Another unforgettable occasion was in 1985 when the book “The Promise of World Peace” was launched worldwide by the Universal House of Justice. We had the task of presenting the special edition of this book to the Governor General of PNG, and the book had not arrived two days before the presentation was to take place at his official residence in Port Moresby, the national capital. Numerous phone calls were made during those anxious moments, and, finally at 11pm, we received a call – from Canada, if my memory serves me right – that the book was on its way. It arrived the next day, and we made it to the residence in time to hand it to the Governor General, at the afternoon tea reception.

I believe the most stirring experience of our time in Papua New Guinea was the Holy Year of 1992 when the Most Holy Book, the  Kitáb-i-Aqdas, was released worldwide. When the local friends heard of this they were simply ecstatic and delighted that they would have this special book. As I recall it, they approached the National Spiritual Assembly to ask the government to declare a public holiday for its official arrival and reception in the country. Well, this did not happen, however the different communities around the country decided, instead, to prepare for the day when they would receive it.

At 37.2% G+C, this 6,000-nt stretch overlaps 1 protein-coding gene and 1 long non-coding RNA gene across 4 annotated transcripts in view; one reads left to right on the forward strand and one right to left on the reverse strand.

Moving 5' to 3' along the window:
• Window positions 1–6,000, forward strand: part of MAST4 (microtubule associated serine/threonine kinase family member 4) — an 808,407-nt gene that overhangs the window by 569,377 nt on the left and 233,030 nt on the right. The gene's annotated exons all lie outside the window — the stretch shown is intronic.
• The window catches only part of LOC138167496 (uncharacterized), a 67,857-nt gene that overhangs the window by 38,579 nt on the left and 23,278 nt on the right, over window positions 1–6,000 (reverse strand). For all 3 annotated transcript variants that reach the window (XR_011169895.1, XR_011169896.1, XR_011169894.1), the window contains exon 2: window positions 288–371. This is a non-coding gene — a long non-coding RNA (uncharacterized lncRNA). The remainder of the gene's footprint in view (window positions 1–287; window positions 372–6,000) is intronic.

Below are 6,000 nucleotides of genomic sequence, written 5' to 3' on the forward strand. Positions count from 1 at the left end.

Some villages built a special home for it – Haus Tambaran, or Spirit House – and on the day when the book was delivered in person, they marked the occasion with a great celebration and feasting to honour its reception. The believers were illiterate, by and large, but that did not deter them from showing their utmost reverence  and love for the gift of the Kitáb-i-Aqdas in their lives! We have often said that in Papua New Guinea, the longest distance was from the mind to the heart, but the shortest was from the heart to the mind. It was a great lesson for us.

In January 1993 in Madina village, the Bahá’is  held an auspicious traditional ceremony to mark the Holy Year. One of the chiefs gave a talk about flying foxes that fly in the night and eat the fruits off the trees. After feasting on them the flying foxes all leave and fly far away. In doing this they scatter the seeds to new regions which in time sprout into trees and bear new fruit.

In like manner the Bahá’í community of Malaysia has grown from just a handful in the beginning to the tens of thousands of devoted believers today. The early believers like my father knew in their hearts that they found the religion of love and unity, and became very passionate about sharing its truth and teachings. Their lives took on a whole new meaning and they have left behind them a legacy and spirit of service and dedication, for posterity.

“The days pass swiftly as the twinkle of a star. Make your mark now, at this crucial turning point of a juncture, the like of which shall never return. Make that mark in deeds that will ensure for you celestial blessings-guarantee for you, for the entire race, a future beyond any earthly reckoning.”

 The Universal House of Justice, Ridvan 156, 1999, p. 4


Leong Ho San